Last year was a good one for the UAE engineering and construction industry. The sector witnessed healthy growth despite cost pressures, labour shortages, and trends towards fixed-bid projects.
In 2020, the industry was expected to focus on mitigating challenges while capitalising on the trends that help improve operations and deliver a competitive advantage. Two key themes that were expected to impact property assets were lower interest rates and changes in demand revenue. But another global event that is sure to change things around in the sector is the coronavirus outbreak.
The pandemic has affected almost all industries, and engineering and construction are not untouched. Given the current scenario, it can surely be said that these are trying times. So, what happens now?
See it through
Awareness and patience are the keys to minimising potential losses and preparing to come out stronger from this crisis. We must understand that the impact is not equal — some properties will be more affected than others. Hotels, for example, are immediately at risk from coronavirus, especially the ones that rely heavily on Chinese guests.
Student accommodation providers are also at risk as well as conference centres that depend on unrestricted business travel. Apart from this, the industry currently faces sustained cost pressures, ongoing labour shortages are affecting productivity, and emerging trends in fixed-bid projects often demand a level of pricing and operation precision difficult to obtain with traditional systems.
Taking on digital ways
Amid all the challenges mentioned above, borne out of the COVID-19 outbreak, companies are trying hard to compete and survive. Industry leaders are also looking at defining a new vision as well as mapping a comprehensive digital blueprint to realign business and operational processes to reflect the opportunities that innovation and technology provide in a time of crisis.
Breakthroughs amid challenges
In 2020, inherently disruptive technologies have the potential to provide the efficiency, productivity, and safety breakthroughs the industry has sought for decades.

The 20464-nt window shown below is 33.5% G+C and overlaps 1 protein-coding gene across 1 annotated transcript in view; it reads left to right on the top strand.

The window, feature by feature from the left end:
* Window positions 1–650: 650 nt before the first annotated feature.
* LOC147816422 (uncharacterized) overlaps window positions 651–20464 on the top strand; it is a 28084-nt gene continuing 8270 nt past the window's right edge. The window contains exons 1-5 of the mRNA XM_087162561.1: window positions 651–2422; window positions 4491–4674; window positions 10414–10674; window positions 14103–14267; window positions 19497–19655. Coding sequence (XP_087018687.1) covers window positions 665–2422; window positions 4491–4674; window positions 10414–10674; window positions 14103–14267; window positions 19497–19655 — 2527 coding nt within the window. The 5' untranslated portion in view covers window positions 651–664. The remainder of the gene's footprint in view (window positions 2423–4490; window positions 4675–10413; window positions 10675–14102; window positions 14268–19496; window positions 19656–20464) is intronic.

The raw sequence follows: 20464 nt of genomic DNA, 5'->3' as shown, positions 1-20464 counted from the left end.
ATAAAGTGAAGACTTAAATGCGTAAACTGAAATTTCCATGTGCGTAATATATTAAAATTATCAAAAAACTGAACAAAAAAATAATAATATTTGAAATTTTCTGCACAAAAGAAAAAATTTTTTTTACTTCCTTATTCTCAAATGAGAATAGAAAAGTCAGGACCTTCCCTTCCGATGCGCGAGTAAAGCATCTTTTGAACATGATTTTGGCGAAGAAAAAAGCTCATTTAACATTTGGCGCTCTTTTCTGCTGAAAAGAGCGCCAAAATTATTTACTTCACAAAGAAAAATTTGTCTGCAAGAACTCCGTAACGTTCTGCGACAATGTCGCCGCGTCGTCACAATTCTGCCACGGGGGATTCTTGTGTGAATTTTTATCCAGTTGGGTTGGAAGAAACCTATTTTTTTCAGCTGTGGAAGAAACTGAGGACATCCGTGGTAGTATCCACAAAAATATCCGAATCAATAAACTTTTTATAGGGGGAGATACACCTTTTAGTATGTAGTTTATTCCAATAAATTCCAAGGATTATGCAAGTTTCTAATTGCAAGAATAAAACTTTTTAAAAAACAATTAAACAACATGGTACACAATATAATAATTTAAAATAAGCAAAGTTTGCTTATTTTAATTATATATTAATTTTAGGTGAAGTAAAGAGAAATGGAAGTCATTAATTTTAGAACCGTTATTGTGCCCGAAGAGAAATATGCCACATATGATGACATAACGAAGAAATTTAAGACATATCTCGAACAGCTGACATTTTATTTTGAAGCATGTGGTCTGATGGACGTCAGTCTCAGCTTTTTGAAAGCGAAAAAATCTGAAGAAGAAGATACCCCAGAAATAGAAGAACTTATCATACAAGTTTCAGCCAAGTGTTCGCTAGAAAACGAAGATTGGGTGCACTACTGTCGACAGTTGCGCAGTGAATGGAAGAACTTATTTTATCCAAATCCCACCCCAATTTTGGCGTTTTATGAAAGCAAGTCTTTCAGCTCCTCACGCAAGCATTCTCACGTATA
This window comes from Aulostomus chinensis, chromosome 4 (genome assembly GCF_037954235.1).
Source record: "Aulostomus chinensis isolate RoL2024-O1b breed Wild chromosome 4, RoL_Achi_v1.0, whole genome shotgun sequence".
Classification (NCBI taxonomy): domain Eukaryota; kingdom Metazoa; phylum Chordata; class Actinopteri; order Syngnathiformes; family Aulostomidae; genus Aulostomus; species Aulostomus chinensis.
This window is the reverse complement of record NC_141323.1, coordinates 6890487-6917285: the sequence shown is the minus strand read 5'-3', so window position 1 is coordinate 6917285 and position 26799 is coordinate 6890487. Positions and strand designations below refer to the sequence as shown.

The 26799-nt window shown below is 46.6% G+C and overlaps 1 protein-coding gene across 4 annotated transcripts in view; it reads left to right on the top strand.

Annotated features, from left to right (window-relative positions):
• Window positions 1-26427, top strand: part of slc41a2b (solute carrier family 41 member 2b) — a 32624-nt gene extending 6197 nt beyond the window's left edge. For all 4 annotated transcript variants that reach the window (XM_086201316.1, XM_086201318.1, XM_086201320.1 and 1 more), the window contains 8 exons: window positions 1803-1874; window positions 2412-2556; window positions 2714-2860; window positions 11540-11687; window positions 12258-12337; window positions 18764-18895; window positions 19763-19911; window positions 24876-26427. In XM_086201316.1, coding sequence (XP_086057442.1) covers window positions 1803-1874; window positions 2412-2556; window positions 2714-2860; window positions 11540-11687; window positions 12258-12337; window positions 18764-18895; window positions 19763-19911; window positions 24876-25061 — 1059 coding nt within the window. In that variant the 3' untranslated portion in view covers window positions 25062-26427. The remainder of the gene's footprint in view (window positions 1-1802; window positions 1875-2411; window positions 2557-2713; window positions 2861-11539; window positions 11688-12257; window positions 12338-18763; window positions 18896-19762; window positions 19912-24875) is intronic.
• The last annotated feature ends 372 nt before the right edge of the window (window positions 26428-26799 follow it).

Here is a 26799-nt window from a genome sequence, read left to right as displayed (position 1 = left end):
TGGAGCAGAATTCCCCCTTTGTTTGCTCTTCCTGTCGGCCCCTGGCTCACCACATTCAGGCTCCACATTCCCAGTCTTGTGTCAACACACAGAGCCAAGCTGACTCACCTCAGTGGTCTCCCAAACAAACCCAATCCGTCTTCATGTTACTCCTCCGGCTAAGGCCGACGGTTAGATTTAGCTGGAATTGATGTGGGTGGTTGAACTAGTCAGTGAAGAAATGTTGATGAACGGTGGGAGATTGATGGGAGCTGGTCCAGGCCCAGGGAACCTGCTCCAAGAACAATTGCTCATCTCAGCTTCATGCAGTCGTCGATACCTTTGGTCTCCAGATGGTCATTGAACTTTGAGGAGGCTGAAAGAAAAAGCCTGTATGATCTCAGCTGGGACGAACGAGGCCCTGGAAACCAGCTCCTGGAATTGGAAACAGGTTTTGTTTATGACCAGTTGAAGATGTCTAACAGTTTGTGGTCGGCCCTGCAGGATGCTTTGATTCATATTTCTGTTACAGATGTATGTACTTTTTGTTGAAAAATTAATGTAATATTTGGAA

Robots, for example, are beginning to enter construction in several areas, from autonomous rovers that can increase the efficiency and enhance the quality of site inspections to mechanical arms that can automate repetitive tasks like brick-laying.
The robotic revolution is set to gather significant pace in the coming year. Automation of construction sites, particularly concerning monotonous tasks, could significantly improve productivity while creating a safer work environment and helping to address the industry’s shortfall in labour.
View from above
Another trend that the industry has witnessed is the use of drones. From performing inspections that would be dangerous for workers to surveying vast areas of land in just a few minutes, the continued rise of drones is set to improve construction safety and productivity this year considerably. Artificial intelligence has also tremendously increased the digital capabilities surrounding predictive design, digital building twins, geolocation, remote site monitoring, personnel location tracking, live markups, and more.
All this will collectively dominate the industry and can be used for the betterment of the it as the world copes with the coronavirus crisis.
The construction industry faces sustained cost pressures, ongoing labour shortages are affecting productivity
Engineering and construction is a sector that depends on time and money. If the virus outbreak continues to create more problems, time and money will be affected, and hence the industry will suffer.
But this is a time to be aware and stay calm. Just like the sector has braved other difficult times, this too shall pass. Equipped with the latest technology and right understanding of how properties might be affected by global lockdowns and precautionary measures, the industry leaders need to make sure that the sector emerges brighter and stronger.
- Mohamed Ragheb is Executive Director — Engineering Division, Azizi Developments.